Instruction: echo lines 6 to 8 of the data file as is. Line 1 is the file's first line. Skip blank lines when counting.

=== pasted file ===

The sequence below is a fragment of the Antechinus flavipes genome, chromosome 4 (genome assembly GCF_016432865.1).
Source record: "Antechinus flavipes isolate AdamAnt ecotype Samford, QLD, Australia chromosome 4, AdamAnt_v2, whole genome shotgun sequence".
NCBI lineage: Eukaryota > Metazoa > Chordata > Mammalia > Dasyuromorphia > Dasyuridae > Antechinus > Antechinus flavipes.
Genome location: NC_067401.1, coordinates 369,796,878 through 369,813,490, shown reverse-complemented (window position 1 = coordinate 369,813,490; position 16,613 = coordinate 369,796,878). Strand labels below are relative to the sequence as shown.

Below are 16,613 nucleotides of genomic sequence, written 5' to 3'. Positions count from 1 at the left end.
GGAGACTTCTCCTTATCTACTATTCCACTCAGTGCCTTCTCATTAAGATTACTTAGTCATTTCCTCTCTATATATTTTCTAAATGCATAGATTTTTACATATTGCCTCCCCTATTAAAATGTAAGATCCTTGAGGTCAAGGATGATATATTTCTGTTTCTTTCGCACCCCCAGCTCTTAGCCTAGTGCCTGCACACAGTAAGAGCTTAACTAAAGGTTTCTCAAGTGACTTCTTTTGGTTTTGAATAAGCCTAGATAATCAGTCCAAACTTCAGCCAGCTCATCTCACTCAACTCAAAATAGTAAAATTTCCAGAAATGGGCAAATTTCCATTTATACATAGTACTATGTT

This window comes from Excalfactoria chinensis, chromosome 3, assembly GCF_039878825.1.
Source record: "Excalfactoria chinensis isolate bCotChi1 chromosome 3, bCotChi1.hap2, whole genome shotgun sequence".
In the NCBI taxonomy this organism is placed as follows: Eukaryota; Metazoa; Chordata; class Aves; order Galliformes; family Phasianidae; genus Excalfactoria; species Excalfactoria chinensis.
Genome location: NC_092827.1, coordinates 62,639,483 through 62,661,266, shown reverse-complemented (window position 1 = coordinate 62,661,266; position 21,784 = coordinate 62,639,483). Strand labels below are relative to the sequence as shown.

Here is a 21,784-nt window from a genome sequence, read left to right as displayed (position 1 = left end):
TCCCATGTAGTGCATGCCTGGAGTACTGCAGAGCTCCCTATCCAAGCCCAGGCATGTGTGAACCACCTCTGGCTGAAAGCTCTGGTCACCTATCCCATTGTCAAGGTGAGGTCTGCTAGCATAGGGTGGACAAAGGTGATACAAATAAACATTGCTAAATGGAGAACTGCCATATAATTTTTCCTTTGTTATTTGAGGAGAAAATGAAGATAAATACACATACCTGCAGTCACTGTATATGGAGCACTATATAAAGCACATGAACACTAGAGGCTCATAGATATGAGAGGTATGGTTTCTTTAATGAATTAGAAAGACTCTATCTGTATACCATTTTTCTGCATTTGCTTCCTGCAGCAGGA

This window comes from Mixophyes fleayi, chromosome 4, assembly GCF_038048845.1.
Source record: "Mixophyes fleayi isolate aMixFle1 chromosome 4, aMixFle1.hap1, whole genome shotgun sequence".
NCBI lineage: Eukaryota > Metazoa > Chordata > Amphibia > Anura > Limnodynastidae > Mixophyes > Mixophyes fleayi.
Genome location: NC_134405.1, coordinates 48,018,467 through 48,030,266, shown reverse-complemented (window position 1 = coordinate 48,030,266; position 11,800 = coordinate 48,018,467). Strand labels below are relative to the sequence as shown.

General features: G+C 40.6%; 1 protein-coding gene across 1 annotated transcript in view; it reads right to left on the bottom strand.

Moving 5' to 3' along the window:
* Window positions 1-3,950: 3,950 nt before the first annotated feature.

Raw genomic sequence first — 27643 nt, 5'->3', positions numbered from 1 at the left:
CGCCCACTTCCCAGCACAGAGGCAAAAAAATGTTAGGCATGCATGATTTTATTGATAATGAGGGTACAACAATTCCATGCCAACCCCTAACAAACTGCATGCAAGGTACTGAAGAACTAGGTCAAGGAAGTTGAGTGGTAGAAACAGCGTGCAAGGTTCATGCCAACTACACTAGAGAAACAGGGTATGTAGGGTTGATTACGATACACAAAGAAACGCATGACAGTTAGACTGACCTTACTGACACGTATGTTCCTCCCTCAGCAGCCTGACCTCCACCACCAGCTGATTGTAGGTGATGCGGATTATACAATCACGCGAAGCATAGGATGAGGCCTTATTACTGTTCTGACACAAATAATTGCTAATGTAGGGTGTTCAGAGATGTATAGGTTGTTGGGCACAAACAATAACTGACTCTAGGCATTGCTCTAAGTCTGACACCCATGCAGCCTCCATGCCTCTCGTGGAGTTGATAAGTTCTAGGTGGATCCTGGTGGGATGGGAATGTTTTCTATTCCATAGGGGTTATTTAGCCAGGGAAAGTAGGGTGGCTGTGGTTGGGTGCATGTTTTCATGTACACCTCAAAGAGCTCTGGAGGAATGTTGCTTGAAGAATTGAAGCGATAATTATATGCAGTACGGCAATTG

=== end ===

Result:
GGAGACTTCTCCTTATCTACTATTCCACTCAGTGCCTTCTCATTAAGATTACTTAGTCATTTCCTCTCTATATATTTTCTAAATGCATAGATTTTTACATATTGCCTCCCCTATTAAAATGTAAGATCCTTGAGGTCAAGGATGATATATTTCTGTTTCTTTCGCACCCCCAGCTCTTAGCCTAGTGCCTGCACACAGTAAGAGCTTAACTAAAGGTTTCTCAAGTGACTTCTTTTGGTTTTGAATAAGCCTAGATAATCAGTCCAAACTTCAGCCAGCTCATCTCACTCAACTCAAAATAGTAAAATTTCCAGAAATGGGCAAATTTCCATTTATACATAGTACTATGTT

This window comes from Excalfactoria chinensis, chromosome 3, assembly GCF_039878825.1.
Source record: "Excalfactoria chinensis isolate bCotChi1 chromosome 3, bCotChi1.hap2, whole genome shotgun sequence".